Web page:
Punchy Radish Salad

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"Do you cook Korean food?"

The inevitable question. I love food. I love to cook food. And my family is Korean. A fact of life when I meet new people and get to know them. I accept the reality. What I don't ever anticipate is the reaction when I say, "well, no not really." It's as if I spit in their food and cursed their patron saint and their mother. The look is sustained as I reveal further that, in fact, I prefer to cook and eat Mediterranean dishes than the things my mother cooks and feeds me.

Note the last part of the last sentence. Mom feeds me. Korean food. I've never had the necessity of simmering potent taeng-jang (soy bean paste) with plenty of garlic, green chili pepper with enough water to accomodate the potatoes and slivers of sesame oil-sauteed beef. It wasn't until recently that I started taking stabs at my ancestral cuisine. At first it was to avoid the inevtiable reaction that came with the inevitable question. Now, it's to come mouth-to-spoon with all the unabashed flavor.

A simple and bastardized example of my kitchen exploits:  A fresh radish salad that can be called, well, "punchy."

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Not quite sure how radishes were relegated to the decorative pieces on the Sizzler salad bar. But like the humble cabbage, people are slowly getting to know this root veg that seems impervious to shitty gardeners like me who can even grow them in enough slender abundance to pair with softened French-style butter and coarse grains of sea salt. With a crusty baguette it as achingly rustic and French as it sounds.

My friend and pastry goddess, Amber, caught me onto a more refined combination, slathering the butter onto the bread and topping it with thinly sliced radish. The sprinkling of salt and chopped chives crown the lot softening the sharper, spicy edge reminscent of wasabi.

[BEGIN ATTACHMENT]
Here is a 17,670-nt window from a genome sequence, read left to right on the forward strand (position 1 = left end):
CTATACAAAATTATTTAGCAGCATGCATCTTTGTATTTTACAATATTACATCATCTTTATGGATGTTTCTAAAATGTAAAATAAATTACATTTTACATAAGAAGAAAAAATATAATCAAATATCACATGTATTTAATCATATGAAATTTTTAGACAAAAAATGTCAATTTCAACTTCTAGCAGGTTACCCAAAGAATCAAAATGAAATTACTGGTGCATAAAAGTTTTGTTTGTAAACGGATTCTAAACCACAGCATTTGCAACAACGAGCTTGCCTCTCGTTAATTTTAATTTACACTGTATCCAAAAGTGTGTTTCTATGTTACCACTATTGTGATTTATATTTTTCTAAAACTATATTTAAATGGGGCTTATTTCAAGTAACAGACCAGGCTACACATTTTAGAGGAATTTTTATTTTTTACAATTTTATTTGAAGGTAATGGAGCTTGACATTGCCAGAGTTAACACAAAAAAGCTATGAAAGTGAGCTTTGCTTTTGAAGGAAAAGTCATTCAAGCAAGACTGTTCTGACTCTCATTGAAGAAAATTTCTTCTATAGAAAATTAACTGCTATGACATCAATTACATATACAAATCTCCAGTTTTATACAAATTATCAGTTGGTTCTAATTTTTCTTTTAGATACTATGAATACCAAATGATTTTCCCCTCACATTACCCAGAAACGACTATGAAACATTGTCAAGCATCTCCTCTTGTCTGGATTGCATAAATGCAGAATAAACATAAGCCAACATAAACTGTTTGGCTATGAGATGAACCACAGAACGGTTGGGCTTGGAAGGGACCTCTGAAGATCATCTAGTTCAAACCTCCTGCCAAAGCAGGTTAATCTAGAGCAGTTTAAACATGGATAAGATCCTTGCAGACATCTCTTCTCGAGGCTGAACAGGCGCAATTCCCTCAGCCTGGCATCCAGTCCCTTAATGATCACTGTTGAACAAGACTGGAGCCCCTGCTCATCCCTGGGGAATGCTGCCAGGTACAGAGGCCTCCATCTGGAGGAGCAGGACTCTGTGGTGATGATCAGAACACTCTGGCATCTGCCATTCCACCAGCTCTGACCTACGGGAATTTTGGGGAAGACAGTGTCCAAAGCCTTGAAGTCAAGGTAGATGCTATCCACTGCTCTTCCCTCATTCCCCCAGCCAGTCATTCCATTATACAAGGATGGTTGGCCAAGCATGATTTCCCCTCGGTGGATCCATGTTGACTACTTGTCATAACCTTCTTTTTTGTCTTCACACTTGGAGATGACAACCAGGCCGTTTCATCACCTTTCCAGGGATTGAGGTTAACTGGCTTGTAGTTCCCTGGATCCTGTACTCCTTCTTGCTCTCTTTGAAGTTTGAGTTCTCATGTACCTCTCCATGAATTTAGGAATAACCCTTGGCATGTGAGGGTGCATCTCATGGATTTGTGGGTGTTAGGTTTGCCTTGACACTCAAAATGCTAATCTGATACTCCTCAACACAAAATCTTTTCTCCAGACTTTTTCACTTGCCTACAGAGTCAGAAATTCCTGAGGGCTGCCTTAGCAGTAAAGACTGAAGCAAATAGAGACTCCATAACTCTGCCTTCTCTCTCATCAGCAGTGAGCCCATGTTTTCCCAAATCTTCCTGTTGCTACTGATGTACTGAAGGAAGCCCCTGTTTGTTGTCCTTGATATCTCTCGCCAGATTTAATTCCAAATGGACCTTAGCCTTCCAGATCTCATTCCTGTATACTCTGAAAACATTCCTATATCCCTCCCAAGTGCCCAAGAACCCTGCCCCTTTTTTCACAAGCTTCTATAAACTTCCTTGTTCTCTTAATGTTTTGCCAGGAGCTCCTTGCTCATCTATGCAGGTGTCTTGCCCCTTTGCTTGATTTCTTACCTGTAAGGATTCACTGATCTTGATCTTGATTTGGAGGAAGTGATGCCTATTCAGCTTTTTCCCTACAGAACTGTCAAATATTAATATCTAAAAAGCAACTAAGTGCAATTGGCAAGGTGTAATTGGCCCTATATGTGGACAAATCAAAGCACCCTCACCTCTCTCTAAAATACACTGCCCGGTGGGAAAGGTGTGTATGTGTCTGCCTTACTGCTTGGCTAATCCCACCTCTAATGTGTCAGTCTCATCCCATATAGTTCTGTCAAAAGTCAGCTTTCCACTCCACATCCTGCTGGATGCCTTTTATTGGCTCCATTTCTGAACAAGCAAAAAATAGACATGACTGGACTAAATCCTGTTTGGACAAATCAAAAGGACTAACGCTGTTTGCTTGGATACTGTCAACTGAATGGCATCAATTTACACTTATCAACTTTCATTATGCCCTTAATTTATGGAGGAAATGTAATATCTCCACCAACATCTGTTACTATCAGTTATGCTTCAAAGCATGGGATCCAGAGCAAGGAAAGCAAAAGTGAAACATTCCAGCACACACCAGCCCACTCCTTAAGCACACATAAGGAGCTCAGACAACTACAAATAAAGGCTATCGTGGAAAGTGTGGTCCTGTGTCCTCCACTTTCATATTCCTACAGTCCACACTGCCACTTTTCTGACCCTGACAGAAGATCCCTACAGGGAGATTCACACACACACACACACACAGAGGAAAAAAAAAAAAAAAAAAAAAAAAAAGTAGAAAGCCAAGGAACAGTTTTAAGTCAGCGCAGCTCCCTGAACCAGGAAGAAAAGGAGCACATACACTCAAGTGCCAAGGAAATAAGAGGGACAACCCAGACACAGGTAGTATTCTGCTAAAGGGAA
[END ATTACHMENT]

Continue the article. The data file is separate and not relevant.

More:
Shredded, it's the sturdy, crunchy counterpoint to the folded goodness of taco carts. And in the Korean kitchen, it's one of the litany of fresh vegetables, spicily brined for future consumption - AKA kim chi. The greens, normally discarded, is part of the recipe, too, adding a deep, earthy green to the red and white chunks in the hot red sauce.

Contrary to popular belief, not all kim chi requires underground burial and two seasons worth of curing by the careful eye of a stern grandmother. There's the chili-based pickling and then there's a refreshing blend known to me as "water kim chi" that involves salt in clear liquid (like water) and acid that can be eaten relatively soon after making or preserved for a future occasion.

Then, there's this recipe, somewhere in between the recipe scale but ranking very high on simplicity. It can be thought of in two ways — thin slices of crunchy, punchy radishes tossed with a tangy chili pepper vinaigrette to serve as a quick and unique salad for any meat, or left to sit in its tangy chili juices in a cold container for a week or two to mellow, coalesce and develop into a mock kim chi that even my mother would call her own.

That's because this recipe is.

Punchy Radish Salad (AKA Kind-Of Kim Chi)

1 bunch fresh radish, stems trimmed and discarded * 1 tablespoon rice vinegar * 1 teaspoon granulated sugar * 1 teaspoon fish sauce OR salt to taste * 1 teaspoon Korean red chili flakes (found in Korean and Asian grocers) * 1/2 cup OR small handful thinly sliced green onion, both green and white parts (OPTIONAL)

Wash the radishes well under cool running water and dry them. With a mandoline, sharp chef's knife or one side to a box grater, thinly slice the radishes. You should end up with pink-rimmed white discs. Place in a large bowl and set aside.

Mix together the rest of the ingredients and whisk together to get the chili flakes swirling about like snowflakes in a snow globe.  Pour this over the sliced radishes and toss it thoroughly to get the radishes nice and colored. Cover and keep in the refrigerator until ready to eat. Can be stored up to two weeks.

Serve chilled with grilled, roasted and braised meats. The punchy radishes balance out deeper, danker flavors of summer grill outs and winter cooking.